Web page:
Free work training for Pacific workers in Auckland aims to help 3500 people in four years
Thousands of Pacific workers in Auckland will be given the opportunity to upskill for free while at work in an initiative starting today.
MBIE general manager of economic development Pam Ford said employers could now register for the fully-funded training programme.
“For Pacific workers it offers short accredited courses in their workplace to help build up skills, maybe financial literacy and digital skills, and other programmes that will make them more resilient to changes in the workplace,” she said.
“We’re looking for medium to large companies that have a large proportion of Pacific workers, and particularly in those industries where they are the engines of the economic recovery.”
Once on the programme employers can be matched with an education provider offering courses in financial literacy and digital skills, or alternatively, a course tailored to their sector.
Ford said the economic fallout of the pandemic was ongoing, especially for those in low-skilled roles.
More than half of Pacific people occupy less-skilled jobs with lower incomes than for the general population.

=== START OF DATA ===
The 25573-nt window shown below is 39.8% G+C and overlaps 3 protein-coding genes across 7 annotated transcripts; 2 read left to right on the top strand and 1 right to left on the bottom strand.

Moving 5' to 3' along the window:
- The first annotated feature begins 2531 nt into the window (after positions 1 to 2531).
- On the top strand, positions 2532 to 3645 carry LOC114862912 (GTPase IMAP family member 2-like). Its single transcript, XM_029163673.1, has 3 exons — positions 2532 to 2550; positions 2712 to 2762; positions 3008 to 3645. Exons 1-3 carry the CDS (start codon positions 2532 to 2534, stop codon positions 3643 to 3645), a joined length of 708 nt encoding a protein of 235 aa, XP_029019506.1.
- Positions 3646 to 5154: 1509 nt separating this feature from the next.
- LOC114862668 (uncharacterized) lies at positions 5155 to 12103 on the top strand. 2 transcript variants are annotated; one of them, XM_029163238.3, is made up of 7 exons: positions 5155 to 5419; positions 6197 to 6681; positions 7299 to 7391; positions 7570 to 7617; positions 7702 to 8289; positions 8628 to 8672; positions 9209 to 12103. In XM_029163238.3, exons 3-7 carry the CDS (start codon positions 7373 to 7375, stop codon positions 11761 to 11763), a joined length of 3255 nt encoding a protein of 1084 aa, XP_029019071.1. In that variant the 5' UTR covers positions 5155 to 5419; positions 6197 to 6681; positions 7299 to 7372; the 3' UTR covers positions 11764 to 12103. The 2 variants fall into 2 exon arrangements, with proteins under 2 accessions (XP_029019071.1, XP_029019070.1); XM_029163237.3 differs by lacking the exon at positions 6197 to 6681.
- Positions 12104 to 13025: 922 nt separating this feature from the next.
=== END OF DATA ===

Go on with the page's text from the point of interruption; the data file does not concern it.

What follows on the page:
“The Covid impact has got a long tail and it’s really going to continue to impact people who have lower skilled jobs and we’re really looking at how we can help both employers but also the workers ensure their people have some skills to protect them into the future,” Ford said.
“Auckland’s Pacific workforce are largely employed in lower skilled occupations so that leads to them having lower wages, lower asset base, and Pacific people experience greater in-work poverty of any ethnic group in New Zealand.”
Case study at Sleepyhead
Sleepyhead was one of the organisations piloting the programme for Auckland Unlimited.
Kilifi Mafileo has worked at Sleepyhead’s factory in Auckland for 26 years but the last 12 months have seen big changes.
He recently received his payslip by email for the first time, after setting up his first email account during a computer skills course offered for free at his workplace.
“There’s a lot of things I know now. Before I have done this course I don’t know how to set up an email account, even I don’t know how to search for something online. I learn now how to do it.”
Mafileo, who is of Tongan decent and in his 50s, said the course had introduced him to life online and given him confidence to consider his job prospects.
“It will help me but on the other hand when I finish this course I don’t see myself doing the same job all the time. Maybe I’m going to sit in the office or do something that I really like to do.”
The courses are short and employers just need to provide a room to hold classes, and release their employees for two hours a week.
At Sleepyhead, where 80 percent of workers in the factory are Pacific people, the pilot had been a success.
Its manager of people and culture, Rebecca Phillips, said 10 people were due to finish the online skills course soon.
“The feedback from the participants has been not only that they’ve learned the skills but that it’s opened up a whole chapter for them in how they can interact with their kids and extended family overseas.”
The company would soon provide laptops in the lunchroom for staff to use their newly acquired computer skills in their breaks, she said.